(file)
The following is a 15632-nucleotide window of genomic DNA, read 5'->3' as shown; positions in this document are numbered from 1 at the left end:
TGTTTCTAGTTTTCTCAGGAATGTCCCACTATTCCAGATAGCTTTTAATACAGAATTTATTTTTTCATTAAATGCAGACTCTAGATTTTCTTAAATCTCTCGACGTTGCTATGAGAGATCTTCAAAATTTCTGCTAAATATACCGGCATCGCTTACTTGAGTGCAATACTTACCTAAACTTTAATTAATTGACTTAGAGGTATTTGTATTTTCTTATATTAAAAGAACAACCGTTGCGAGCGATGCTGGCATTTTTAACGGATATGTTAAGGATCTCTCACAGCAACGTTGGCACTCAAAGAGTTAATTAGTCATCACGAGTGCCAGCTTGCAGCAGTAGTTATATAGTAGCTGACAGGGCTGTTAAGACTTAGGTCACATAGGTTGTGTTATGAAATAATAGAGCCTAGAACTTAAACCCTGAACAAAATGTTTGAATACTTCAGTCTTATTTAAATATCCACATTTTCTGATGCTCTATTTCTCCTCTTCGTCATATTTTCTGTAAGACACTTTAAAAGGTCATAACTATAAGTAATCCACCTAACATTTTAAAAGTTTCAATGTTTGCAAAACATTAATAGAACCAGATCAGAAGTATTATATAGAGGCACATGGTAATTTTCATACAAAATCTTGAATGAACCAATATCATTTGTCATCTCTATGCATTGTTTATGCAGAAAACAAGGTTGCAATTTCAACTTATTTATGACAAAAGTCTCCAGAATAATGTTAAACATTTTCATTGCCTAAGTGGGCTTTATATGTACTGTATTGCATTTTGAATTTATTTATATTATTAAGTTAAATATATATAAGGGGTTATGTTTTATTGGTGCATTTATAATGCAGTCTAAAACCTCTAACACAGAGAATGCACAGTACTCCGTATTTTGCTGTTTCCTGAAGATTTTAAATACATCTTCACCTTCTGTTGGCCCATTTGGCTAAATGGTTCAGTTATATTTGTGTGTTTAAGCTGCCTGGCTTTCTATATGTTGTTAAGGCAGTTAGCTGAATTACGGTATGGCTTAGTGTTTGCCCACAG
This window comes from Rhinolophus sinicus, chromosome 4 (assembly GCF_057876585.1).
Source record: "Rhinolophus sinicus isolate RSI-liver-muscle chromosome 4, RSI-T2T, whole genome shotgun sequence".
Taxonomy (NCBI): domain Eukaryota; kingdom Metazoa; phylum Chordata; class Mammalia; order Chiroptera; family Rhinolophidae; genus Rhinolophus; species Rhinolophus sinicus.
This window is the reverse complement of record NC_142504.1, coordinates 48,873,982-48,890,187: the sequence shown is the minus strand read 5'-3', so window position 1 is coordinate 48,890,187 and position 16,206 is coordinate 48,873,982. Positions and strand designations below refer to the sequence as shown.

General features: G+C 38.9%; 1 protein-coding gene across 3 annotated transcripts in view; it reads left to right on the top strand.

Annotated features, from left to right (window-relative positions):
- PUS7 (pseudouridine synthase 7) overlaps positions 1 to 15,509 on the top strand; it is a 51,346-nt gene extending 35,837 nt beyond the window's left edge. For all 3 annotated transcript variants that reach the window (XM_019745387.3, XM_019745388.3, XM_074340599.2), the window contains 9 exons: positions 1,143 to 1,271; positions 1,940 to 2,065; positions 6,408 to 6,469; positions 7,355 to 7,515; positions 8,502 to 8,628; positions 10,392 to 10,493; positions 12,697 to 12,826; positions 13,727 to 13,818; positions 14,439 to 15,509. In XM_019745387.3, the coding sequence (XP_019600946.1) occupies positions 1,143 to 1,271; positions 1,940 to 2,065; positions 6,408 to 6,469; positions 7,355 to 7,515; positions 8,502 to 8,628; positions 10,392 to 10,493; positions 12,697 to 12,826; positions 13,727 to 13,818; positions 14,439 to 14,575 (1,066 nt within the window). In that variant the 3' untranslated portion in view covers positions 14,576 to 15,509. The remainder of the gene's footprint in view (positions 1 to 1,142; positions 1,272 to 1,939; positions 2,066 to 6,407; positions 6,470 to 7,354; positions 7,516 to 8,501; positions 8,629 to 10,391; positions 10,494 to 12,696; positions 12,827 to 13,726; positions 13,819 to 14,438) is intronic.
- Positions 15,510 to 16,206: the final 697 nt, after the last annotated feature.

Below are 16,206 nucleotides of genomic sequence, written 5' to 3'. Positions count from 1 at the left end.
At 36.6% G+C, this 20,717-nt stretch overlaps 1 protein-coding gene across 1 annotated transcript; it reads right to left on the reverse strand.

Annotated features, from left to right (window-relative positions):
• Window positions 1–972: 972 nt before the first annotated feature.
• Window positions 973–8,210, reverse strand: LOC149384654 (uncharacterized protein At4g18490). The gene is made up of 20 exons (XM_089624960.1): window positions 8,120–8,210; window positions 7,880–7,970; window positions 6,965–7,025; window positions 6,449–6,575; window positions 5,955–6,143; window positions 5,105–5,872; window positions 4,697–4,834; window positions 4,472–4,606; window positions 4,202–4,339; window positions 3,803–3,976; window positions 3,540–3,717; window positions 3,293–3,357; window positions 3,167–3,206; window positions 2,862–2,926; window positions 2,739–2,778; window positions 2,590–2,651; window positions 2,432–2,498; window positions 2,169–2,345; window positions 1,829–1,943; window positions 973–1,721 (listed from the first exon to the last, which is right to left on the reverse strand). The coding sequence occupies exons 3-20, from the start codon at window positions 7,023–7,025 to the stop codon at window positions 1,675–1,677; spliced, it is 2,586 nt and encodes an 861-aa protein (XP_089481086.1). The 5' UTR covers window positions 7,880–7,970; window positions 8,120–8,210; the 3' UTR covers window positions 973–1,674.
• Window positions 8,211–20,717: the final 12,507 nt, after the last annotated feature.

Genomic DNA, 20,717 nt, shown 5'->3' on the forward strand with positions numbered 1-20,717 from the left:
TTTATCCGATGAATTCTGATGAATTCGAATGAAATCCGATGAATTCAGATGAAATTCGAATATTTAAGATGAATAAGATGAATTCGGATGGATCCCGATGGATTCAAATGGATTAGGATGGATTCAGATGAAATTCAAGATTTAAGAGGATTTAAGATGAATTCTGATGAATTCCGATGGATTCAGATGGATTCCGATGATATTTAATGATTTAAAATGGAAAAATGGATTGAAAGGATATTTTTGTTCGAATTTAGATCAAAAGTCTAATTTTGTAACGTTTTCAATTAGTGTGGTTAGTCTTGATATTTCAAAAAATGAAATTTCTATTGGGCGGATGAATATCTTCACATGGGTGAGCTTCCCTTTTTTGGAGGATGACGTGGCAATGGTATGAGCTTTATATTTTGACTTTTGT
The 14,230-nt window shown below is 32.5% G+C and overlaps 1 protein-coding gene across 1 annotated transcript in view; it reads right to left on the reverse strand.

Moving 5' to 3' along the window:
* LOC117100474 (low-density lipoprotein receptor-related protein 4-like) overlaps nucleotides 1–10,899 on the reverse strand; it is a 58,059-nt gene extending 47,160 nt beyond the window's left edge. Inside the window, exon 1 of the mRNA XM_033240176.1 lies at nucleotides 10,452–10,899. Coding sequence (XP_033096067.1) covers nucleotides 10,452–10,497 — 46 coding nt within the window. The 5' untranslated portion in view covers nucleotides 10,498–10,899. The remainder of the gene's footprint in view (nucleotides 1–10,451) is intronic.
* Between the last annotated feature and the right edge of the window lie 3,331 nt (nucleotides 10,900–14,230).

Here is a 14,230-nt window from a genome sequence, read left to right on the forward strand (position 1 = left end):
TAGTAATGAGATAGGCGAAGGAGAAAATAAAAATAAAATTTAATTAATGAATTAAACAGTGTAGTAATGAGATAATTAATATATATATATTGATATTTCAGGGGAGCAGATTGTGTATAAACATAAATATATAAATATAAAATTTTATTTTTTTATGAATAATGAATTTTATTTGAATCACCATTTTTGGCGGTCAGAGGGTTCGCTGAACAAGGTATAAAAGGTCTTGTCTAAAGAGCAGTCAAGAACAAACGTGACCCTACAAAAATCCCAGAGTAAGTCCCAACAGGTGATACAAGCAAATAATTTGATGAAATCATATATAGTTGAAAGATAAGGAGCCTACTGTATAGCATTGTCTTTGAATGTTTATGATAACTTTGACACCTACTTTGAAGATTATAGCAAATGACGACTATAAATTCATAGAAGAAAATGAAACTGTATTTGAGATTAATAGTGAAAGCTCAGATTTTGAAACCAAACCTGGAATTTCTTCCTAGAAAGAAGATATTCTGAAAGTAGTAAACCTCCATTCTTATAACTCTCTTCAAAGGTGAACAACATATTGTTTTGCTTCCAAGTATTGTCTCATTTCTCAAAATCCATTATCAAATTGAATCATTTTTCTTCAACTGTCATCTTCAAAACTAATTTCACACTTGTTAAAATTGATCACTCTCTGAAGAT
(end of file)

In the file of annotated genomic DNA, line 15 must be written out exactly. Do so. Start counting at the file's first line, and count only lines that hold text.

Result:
• Window positions 973–8,210, reverse strand: LOC149384654 (uncharacterized protein At4g18490). The gene is made up of 20 exons (XM_089624960.1): window positions 8,120–8,210; window positions 7,880–7,970; window positions 6,965–7,025; window positions 6,449–6,575; window positions 5,955–6,143; window positions 5,105–5,872; window positions 4,697–4,834; window positions 4,472–4,606; window positions 4,202–4,339; window positions 3,803–3,976; window positions 3,540–3,717; window positions 3,293–3,357; window positions 3,167–3,206; window positions 2,862–2,926; window positions 2,739–2,778; window positions 2,590–2,651; window positions 2,432–2,498; window positions 2,169–2,345; window positions 1,829–1,943; window positions 973–1,721 (listed from the first exon to the last, which is right to left on the reverse strand). The coding sequence occupies exons 3-20, from the start codon at window positions 7,023–7,025 to the stop codon at window positions 1,675–1,677; spliced, it is 2,586 nt and encodes an 861-aa protein (XP_089481086.1). The 5' UTR covers window positions 7,880–7,970; window positions 8,120–8,210; the 3' UTR covers window positions 973–1,674.